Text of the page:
NYK waits on vessel innovation
NYK Group President Yasumi Kudo made a pledge in early 2010 to reduce his company's asset load, specifically saying the company would thin its owned containership fleet and rely more on chartered vessels.
Since then, the company has followed the plan to a 'T.' In 2010, it was one of only two liner carriers in the global top 20 (compatriot carrier 'K' Line was the other) to actually reduce its fleet size, counting owned and chartered capacity.
Kudo said the move to shed owned tonnage was necessary to combat short-term dynamics in the liner industry. But since last summer, a handful of lines have jumped back onto the ship ordering conveyor belt, none more dramatically than Maersk Line with its recent order for 18,000-TEU ships.
The current passage of reordering shines an even brighter light on NYK's against-the-grain strategy. The line operates 101 ships, representing 398,445 TEUs of capacity, big enough to make it the 12th-biggest container line in the world, according to maritime consultancy Alphaliner.
NYK said its paucity of orders also has to do with the line's desire to wait for shipbuilding innovations to provide greater degrees of efficiency than currently exist.
'We continue to keep a close eye on the latest trends with shipping technology because we are certain that fuel efficiency and environmental technology will be the foundations of our future competitiveness,' an NYK spokesperson told American Shipper. 'For example, a 10 to 20 percent fuel-efficiency difference is commonly found to exist between vessels of the same model when the timing of delivery differs. Furthermore, we have come across cases in which one new technology has contributed to a 5 to 10 percent savings in bunker. Therefore, we have a strong interest in technological development.'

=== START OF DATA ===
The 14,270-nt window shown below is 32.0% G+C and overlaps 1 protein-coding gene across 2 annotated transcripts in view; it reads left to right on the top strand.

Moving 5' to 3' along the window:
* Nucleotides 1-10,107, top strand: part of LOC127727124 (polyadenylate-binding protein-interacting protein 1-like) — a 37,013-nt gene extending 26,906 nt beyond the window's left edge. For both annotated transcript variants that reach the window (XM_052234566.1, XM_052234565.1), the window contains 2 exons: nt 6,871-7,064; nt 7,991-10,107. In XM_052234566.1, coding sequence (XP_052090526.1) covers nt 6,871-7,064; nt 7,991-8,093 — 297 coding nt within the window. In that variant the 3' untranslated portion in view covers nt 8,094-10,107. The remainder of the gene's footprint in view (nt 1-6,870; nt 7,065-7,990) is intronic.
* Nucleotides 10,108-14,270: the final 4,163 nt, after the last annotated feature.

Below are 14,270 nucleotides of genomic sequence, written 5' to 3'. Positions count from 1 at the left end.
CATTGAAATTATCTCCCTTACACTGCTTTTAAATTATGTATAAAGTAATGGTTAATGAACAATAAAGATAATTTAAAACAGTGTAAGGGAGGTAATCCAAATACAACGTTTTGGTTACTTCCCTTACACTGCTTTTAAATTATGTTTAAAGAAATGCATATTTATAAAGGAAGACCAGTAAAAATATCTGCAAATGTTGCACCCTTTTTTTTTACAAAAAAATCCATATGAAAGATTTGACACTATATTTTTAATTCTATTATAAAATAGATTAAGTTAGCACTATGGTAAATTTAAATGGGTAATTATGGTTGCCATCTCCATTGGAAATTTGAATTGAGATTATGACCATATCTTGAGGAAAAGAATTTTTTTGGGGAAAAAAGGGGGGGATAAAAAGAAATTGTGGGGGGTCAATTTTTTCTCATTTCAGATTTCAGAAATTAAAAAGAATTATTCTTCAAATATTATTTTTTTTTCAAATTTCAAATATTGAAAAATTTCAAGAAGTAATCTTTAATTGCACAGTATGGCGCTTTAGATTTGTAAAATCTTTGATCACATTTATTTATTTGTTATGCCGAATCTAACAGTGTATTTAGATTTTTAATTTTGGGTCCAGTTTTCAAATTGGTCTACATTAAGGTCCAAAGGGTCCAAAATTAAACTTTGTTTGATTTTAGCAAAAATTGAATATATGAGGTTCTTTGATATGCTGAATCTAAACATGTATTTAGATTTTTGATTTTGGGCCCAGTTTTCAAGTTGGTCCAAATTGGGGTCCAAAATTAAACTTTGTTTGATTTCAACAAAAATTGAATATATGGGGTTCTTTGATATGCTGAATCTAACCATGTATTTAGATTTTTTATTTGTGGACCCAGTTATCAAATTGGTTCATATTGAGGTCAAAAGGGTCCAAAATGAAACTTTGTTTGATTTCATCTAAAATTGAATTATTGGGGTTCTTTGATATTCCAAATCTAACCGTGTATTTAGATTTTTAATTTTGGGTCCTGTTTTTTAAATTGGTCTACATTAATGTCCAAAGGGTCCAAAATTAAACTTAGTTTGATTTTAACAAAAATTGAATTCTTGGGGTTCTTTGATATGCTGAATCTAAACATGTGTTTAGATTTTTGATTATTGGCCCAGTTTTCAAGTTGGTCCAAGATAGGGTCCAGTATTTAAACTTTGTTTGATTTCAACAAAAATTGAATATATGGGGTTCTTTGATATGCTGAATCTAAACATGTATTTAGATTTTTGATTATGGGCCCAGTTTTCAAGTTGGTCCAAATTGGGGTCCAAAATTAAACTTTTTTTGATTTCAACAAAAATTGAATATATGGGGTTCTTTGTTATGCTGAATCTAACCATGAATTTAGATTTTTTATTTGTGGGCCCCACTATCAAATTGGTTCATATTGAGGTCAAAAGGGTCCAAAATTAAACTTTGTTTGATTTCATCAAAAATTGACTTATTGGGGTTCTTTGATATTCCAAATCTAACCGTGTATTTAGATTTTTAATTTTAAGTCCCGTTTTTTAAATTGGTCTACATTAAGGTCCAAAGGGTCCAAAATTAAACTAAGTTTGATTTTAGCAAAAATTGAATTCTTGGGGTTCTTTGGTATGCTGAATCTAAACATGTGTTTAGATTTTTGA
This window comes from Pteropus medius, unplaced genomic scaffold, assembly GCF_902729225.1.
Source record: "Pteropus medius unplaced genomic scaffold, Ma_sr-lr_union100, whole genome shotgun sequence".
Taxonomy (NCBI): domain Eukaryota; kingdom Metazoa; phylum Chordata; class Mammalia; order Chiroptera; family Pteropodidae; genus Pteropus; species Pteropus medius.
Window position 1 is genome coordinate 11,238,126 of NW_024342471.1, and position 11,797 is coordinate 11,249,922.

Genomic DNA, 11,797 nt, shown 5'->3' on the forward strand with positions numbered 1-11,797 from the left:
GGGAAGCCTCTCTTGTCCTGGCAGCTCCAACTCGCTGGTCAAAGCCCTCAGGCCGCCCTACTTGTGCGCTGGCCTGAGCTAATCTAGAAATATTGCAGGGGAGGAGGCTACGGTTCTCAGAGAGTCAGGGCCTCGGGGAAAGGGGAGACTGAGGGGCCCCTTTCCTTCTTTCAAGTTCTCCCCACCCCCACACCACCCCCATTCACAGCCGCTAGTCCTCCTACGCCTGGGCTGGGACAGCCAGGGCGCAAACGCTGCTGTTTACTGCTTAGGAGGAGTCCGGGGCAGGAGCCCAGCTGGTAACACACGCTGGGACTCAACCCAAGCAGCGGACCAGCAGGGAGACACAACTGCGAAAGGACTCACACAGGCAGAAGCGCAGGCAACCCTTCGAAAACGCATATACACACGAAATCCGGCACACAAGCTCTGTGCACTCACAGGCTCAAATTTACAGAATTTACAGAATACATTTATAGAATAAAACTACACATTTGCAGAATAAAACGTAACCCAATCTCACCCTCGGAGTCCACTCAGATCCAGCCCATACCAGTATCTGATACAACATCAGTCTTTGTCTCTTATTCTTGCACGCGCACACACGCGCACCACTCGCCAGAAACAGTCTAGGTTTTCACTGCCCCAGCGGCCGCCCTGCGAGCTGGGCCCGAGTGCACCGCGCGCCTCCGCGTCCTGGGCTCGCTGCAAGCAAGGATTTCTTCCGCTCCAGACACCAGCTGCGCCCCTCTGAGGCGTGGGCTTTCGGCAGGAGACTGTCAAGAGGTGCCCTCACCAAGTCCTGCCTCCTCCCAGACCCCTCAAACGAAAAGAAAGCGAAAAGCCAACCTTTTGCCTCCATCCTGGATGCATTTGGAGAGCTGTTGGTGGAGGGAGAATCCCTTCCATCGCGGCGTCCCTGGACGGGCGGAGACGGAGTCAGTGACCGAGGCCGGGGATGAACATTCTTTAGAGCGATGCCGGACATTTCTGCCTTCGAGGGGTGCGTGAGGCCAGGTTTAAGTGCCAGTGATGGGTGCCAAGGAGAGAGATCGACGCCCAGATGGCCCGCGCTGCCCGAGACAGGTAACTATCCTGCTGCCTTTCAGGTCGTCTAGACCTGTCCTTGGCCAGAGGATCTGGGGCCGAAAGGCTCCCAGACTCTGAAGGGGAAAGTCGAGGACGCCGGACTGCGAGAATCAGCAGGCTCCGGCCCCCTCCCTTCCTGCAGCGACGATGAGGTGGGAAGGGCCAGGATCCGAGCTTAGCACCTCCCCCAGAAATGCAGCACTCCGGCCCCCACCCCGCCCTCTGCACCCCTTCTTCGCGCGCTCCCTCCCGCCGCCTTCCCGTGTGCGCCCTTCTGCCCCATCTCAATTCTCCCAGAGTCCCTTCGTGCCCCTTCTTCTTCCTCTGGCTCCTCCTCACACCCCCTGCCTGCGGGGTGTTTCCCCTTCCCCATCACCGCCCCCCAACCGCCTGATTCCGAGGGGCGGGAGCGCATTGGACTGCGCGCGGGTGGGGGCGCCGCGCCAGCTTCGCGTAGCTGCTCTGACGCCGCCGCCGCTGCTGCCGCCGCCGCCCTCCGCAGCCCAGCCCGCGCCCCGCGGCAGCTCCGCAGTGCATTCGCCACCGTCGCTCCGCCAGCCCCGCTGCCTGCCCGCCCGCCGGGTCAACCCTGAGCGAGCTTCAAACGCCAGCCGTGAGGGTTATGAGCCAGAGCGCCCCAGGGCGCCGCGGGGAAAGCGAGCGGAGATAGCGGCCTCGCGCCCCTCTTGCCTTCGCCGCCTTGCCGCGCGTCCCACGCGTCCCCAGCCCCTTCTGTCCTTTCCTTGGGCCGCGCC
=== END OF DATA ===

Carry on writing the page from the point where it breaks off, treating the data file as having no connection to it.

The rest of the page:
The line wouldn't elaborate on the specific vessel innovations in its pipeline, saying it 'cannot disclose details of our studies.' But NYK is collaborating with Maersk on environmental measures, including on vessel design, an agreement tied up in June 2010.
In the meantime, the focus is on NYK's chartering activity. Alphaliner pegs NYK's chartered capacity at 24.6 percent of its total fleet capacity. Only OOCL, among the top 20 lines, has a lower percentage of chartered capacity.
'The percentage of short-term chartered vessels in our operating fleet is expected to increase from 10 percent in 2010 to 15 percent in 2011,' NYK said. 'We recognize that the percentage of long-term chartered vessels in our operating fleet is higher than the industry average, so we aspire for a more balanced portfolio. However, we do not necessarily think that increasing the percentage of short-term chartered vessels will put us at a disadvantage. By 2016, NYK’s percentage of short-term chartered vessels should increase to 30 to 40 percent.'
That increase is inevitably geared toward the next phase of ship ordering, by which time the innovations NYK seeks might have come to fruition. NYK does have a few vessels scheduled for delivery this year — it has four ships with 19,600 TEUs of capacity on order in total. That represents 4.9 percent of the line's current fleet, far and away the smallest order book among the top 20 lines both in capacity and as a percentage of its total fleet. ' Eric Johnson